When the US National Science Advisory Board for Biosecurity called for redaction of two papers on mutant strains of H5N1 avian influenza virus, one reason it cited was the high fatality rate of the wild virus1. But some virologists claim that the mortality rate — 59% in officially confirmed cases (see go.nature.com/3ys4py) — has been vastly overestimated.
In an opinion article2 published last month, Peter Palese and Taia Wang, virologists at Mount Sinai School of Medicine in New York, argued that the 59% figure was “driving this controversy”, but that it was “likely orders of magnitude too high”. Vincent Racaniello, a virologist at Columbia University in New York, told Nature that he believes any H5N1 pandemic would not come close to the 2–2.5% global mortality rate of the 1918 flu pandemic.
The virologists are reviving an old argument3 that the 59% rate, derived from officially confirmed World Health Organization (WHO) numbers of cases and deaths (see ‘Mortal danger’), does not take into account undetected cases or asymptomatic infections.
Since the current H5N1 outbreak began in 2003, researchers have done several seroprevalence surveys looking for antibodies to the virus in people from outbreak areas. Racaniello and his colleagues say that some survey results imply that H5N1 infections are common and the fatality rate is low. But all other scientists contacted by Nature disagree.
Malik Peiris, a flu virologist at the University of Hong Kong, says that the higher seroprevalence rates seem to be outliers. One study found that 5.6% of people tested had antibodies against H5N1 (ref. 4). All of the others found much lower levels, and most found no detectable antibody.
“The consensus is that the rates are quite low, though not non-existent,” says Peiris.
Jeremy Farrar, director of the Oxford University Clinical Research Unit in Ho Chi Minh City, Vietnam, agrees. “Across southeast Asia we have not found much evidence of seropositivity,” he says. A review of H5N1 seroprevalence studies published last year5 also concluded that “transmission of the H5N1 virus from poultry to humans is rare”.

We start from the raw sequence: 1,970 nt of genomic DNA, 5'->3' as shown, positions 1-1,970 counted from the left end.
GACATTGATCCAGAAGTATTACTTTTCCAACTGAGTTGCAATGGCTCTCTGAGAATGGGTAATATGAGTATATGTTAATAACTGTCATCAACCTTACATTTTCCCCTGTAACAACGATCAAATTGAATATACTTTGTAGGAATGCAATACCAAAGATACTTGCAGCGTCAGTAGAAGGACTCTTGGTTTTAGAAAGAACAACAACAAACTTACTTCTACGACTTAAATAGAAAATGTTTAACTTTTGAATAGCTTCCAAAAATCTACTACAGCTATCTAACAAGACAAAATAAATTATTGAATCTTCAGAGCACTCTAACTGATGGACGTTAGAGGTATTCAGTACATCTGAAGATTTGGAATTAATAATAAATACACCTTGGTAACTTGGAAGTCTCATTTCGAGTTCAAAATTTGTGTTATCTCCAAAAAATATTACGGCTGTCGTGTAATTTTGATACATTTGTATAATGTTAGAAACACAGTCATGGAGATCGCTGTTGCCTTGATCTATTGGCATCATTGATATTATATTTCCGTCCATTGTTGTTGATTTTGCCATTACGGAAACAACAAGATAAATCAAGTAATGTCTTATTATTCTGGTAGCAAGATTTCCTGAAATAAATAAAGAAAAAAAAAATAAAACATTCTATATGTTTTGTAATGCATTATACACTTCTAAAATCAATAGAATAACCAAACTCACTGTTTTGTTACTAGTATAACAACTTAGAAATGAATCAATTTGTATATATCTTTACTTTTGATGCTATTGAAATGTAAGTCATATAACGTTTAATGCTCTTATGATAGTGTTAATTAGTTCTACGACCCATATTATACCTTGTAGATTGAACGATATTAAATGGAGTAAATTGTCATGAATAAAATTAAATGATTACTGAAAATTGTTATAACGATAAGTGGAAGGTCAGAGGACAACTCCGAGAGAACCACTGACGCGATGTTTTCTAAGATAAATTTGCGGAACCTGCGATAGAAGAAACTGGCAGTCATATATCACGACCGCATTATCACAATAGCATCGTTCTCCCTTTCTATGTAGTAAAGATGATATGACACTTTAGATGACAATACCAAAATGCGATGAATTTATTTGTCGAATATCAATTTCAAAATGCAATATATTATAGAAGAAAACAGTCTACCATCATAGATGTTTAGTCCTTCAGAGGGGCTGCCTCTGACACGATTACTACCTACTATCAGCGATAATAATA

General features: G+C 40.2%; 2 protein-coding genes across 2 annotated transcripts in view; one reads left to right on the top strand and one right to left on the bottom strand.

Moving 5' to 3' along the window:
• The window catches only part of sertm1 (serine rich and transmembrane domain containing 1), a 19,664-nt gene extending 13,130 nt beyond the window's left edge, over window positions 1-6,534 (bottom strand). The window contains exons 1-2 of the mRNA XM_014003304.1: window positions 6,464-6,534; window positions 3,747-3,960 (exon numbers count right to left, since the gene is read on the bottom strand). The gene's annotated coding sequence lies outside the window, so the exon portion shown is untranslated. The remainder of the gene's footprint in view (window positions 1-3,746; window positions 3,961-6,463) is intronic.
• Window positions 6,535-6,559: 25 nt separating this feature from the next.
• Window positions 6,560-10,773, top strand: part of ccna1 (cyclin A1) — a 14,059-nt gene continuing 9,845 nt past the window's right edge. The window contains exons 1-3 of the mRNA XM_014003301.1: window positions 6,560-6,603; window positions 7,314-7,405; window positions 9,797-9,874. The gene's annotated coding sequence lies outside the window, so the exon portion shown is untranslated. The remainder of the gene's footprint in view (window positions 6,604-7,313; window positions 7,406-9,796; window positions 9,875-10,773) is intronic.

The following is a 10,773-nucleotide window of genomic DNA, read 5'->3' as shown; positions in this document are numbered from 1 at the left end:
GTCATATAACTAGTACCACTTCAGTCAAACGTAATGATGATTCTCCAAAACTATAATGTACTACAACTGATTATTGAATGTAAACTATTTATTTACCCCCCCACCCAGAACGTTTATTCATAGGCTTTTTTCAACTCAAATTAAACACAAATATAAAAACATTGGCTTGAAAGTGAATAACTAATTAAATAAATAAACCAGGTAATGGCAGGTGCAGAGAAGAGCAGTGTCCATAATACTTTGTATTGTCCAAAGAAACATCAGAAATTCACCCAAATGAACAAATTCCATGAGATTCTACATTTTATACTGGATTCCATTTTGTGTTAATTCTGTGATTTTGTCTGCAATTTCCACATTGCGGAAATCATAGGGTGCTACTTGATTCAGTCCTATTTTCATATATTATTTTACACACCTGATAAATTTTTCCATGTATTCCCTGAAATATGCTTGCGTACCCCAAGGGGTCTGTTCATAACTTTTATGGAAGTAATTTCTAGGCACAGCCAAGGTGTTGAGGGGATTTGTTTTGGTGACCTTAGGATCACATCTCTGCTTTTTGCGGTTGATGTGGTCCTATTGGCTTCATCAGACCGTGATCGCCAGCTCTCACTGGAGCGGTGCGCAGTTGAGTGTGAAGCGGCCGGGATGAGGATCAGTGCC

Racaniello says that the studies that found no or little seroprevalence “were simply done in the wrong populations”, and that more studies are needed.
Many scientists say that focusing on the exact numbers misses the wider picture — even if the fatality rate has been overestimated, the virus is still a severe pandemic threat. “I don’t care whether this virus has a case-fatality rate of 50% or 5% or 1%, it would still be a really big problem,” says Marc Lipsitch, an epidemiologist at the Harvard School of Public Health in Boston, Massachusetts.
In fact, although the true mortality rate of H5N1 is likely to be lower than 59%, the epidemiological data suggest that it would dwarf the 0.1–0.4% rate assumed in many countries’ pandemic preparedness plans, and could far exceed that of the 1918 pandemic. Robert Webster, a flu virologist at St Jude Children’s Research Hospital in Memphis, Tennessee, warns that the H5N1 virus is a fearsome pathogen. “You walk into a poultry house that has this virus and everything is dead,” he says. “If that sort of virus were to get into humans … my God.”
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